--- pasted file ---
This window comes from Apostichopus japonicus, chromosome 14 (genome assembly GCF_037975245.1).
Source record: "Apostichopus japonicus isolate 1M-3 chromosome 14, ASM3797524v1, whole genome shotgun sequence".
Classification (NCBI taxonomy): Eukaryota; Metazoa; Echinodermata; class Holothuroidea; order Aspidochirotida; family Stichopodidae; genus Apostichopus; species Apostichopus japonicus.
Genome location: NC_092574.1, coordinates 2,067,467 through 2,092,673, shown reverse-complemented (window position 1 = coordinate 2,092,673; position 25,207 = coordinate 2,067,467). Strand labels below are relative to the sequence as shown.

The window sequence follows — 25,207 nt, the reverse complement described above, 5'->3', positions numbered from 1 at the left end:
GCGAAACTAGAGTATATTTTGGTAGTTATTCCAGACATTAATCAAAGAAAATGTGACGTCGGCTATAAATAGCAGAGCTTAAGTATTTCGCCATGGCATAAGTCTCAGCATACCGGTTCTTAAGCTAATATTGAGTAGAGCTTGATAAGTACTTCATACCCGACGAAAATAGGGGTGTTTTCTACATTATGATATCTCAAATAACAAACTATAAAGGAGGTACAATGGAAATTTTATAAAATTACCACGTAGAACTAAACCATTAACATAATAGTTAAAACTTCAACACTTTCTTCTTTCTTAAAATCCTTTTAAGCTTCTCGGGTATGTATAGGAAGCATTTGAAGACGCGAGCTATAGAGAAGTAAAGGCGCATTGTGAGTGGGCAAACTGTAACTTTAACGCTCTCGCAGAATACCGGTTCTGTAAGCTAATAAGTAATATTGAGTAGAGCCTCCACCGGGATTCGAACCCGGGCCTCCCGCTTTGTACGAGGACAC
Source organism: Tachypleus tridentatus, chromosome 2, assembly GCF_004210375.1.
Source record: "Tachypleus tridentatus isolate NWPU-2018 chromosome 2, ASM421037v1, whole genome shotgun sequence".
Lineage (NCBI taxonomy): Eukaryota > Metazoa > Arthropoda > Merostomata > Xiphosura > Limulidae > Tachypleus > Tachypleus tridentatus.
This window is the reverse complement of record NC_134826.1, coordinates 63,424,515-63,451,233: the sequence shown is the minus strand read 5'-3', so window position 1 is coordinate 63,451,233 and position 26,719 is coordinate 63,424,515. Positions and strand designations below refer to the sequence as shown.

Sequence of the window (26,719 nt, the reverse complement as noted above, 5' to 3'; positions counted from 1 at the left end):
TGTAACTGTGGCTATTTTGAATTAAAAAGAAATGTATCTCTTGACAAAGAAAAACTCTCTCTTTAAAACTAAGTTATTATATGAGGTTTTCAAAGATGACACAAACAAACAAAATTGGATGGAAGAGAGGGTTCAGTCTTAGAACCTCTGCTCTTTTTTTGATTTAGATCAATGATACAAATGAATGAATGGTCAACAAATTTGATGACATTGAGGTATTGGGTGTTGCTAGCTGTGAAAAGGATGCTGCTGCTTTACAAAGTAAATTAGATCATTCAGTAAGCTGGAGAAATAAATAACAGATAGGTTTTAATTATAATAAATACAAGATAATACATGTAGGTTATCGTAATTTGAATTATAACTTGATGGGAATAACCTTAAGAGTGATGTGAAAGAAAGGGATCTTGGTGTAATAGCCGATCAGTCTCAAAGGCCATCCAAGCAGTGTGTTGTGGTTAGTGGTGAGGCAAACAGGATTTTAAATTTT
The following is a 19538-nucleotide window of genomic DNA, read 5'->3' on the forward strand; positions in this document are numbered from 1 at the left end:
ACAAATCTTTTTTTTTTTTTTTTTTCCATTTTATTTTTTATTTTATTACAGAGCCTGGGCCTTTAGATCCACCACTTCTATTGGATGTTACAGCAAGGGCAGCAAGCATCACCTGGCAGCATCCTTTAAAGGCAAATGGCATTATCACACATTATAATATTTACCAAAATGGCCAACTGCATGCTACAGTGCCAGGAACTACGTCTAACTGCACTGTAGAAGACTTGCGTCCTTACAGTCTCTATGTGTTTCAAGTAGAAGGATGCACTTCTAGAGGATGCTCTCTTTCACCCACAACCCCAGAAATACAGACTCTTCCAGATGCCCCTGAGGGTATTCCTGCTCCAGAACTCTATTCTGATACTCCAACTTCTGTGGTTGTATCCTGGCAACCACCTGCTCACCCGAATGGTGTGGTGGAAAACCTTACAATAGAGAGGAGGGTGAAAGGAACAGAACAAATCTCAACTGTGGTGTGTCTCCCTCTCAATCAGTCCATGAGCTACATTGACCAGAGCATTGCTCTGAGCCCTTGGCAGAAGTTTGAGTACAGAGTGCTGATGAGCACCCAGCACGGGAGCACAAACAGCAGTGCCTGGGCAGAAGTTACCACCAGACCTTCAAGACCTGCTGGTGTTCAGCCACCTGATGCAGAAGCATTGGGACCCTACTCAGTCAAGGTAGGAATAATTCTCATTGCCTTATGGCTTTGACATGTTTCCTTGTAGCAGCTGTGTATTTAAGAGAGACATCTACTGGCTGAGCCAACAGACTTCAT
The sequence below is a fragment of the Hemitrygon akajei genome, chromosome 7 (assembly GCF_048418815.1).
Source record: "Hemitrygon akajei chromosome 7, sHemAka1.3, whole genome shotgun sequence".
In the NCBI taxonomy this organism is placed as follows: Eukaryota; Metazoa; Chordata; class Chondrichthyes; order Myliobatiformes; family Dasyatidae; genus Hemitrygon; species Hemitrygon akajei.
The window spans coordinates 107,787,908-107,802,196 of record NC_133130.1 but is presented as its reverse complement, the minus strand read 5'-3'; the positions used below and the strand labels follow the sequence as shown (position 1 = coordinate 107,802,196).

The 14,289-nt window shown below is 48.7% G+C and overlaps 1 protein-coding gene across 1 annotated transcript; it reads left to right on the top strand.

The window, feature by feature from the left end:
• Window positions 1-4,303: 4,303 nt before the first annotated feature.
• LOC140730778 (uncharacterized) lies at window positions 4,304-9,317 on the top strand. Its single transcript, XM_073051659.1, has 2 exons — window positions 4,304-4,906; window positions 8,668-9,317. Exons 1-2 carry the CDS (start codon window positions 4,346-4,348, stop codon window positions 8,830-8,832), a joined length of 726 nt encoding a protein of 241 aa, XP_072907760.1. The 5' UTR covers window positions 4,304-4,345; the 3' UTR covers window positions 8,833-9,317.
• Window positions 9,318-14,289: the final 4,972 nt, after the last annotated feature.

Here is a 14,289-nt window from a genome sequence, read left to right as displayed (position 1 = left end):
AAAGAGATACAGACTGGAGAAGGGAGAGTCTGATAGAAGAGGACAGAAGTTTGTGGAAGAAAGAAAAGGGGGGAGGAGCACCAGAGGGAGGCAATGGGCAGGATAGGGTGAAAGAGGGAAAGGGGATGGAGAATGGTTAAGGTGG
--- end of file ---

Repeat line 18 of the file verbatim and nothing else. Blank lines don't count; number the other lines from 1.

The window spans coordinates 107,787,908-107,802,196 of record NC_133130.1 but is presented as its reverse complement, the minus strand read 5'-3'; the positions used below and the strand labels follow the sequence as shown (position 1 = coordinate 107,802,196).